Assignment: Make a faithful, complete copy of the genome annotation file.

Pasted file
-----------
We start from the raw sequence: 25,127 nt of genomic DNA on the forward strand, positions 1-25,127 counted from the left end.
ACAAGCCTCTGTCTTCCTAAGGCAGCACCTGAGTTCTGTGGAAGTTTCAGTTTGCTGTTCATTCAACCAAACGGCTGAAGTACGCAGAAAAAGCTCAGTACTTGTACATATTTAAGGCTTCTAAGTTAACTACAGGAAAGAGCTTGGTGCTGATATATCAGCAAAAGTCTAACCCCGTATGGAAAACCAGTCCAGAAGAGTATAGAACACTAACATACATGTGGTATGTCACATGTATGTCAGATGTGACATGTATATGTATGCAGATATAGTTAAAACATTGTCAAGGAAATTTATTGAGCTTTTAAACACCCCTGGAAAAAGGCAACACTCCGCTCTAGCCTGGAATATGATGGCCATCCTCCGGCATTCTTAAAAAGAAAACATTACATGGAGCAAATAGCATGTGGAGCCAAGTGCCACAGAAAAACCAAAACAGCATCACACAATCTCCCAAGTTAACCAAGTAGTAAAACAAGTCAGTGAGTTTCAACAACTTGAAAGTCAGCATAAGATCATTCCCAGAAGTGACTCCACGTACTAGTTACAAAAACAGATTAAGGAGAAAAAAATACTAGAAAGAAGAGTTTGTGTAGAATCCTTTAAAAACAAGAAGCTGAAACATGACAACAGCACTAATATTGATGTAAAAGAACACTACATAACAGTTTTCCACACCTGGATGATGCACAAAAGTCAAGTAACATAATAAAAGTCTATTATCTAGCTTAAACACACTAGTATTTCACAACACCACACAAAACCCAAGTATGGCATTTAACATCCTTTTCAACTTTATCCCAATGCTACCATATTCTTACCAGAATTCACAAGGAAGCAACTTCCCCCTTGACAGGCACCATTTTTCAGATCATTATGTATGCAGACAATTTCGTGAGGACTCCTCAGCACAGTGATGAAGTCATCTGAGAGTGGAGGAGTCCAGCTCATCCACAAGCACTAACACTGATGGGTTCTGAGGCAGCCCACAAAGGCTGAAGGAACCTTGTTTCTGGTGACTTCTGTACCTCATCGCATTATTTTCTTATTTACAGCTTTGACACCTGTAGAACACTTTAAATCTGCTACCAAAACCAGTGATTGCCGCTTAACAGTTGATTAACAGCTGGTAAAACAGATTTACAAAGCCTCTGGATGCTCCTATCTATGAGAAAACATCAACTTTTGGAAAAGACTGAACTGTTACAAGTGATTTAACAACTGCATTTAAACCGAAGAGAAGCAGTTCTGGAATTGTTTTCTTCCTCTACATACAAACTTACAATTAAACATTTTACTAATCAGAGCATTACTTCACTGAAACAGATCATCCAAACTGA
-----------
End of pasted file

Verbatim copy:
We start from the raw sequence: 25,127 nt of genomic DNA on the forward strand, positions 1-25,127 counted from the left end.
ACAAGCCTCTGTCTTCCTAAGGCAGCACCTGAGTTCTGTGGAAGTTTCAGTTTGCTGTTCATTCAACCAAACGGCTGAAGTACGCAGAAAAAGCTCAGTACTTGTACATATTTAAGGCTTCTAAGTTAACTACAGGAAAGAGCTTGGTGCTGATATATCAGCAAAAGTCTAACCCCGTATGGAAAACCAGTCCAGAAGAGTATAGAACACTAACATACATGTGGTATGTCACATGTATGTCAGATGTGACATGTATATGTATGCAGATATAGTTAAAACATTGTCAAGGAAATTTATTGAGCTTTTAAACACCCCTGGAAAAAGGCAACACTCCGCTCTAGCCTGGAATATGATGGCCATCCTCCGGCATTCTTAAAAAGAAAACATTACATGGAGCAAATAGCATGTGGAGCCAAGTGCCACAGAAAAACCAAAACAGCATCACACAATCTCCCAAGTTAACCAAGTAGTAAAACAAGTCAGTGAGTTTCAACAACTTGAAAGTCAGCATAAGATCATTCCCAGAAGTGACTCCACGTACTAGTTACAAAAACAGATTAAGGAGAAAAAAATACTAGAAAGAAGAGTTTGTGTAGAATCCTTTAAAAACAAGAAGCTGAAACATGACAACAGCACTAATATTGATGTAAAAGAACACTACATAACAGTTTTCCACACCTGGATGATGCACAAAAGTCAAGTAACATAATAAAAGTCTATTATCTAGCTTAAACACACTAGTATTTCACAACACCACACAAAACCCAAGTATGGCATTTAACATCCTTTTCAACTTTATCCCAATGCTACCATATTCTTACCAGAATTCACAAGGAAGCAACTTCCCCCTTGACAGGCACCATTTTTCAGATCATTATGTATGCAGACAATTTCGTGAGGACTCCTCAGCACAGTGATGAAGTCATCTGAGAGTGGAGGAGTCCAGCTCATCCACAAGCACTAACACTGATGGGTTCTGAGGCAGCCCACAAAGGCTGAAGGAACCTTGTTTCTGGTGACTTCTGTACCTCATCGCATTATTTTCTTATTTACAGCTTTGACACCTGTAGAACACTTTAAATCTGCTACCAAAACCAGTGATTGCCGCTTAACAGTTGATTAACAGCTGGTAAAACAGATTTACAAAGCCTCTGGATGCTCCTATCTATGAGAAAACATCAACTTTTGGAAAAGACTGAACTGTTACAAGTGATTTAACAACTGCATTTAAACCGAAGAGAAGCAGTTCTGGAATTGTTTTCTTCCTCTACATACAAACTTACAATTAAACATTTTACTAATCAGAGCATTACTTCACTGAAACAGATCATCCAAACTGA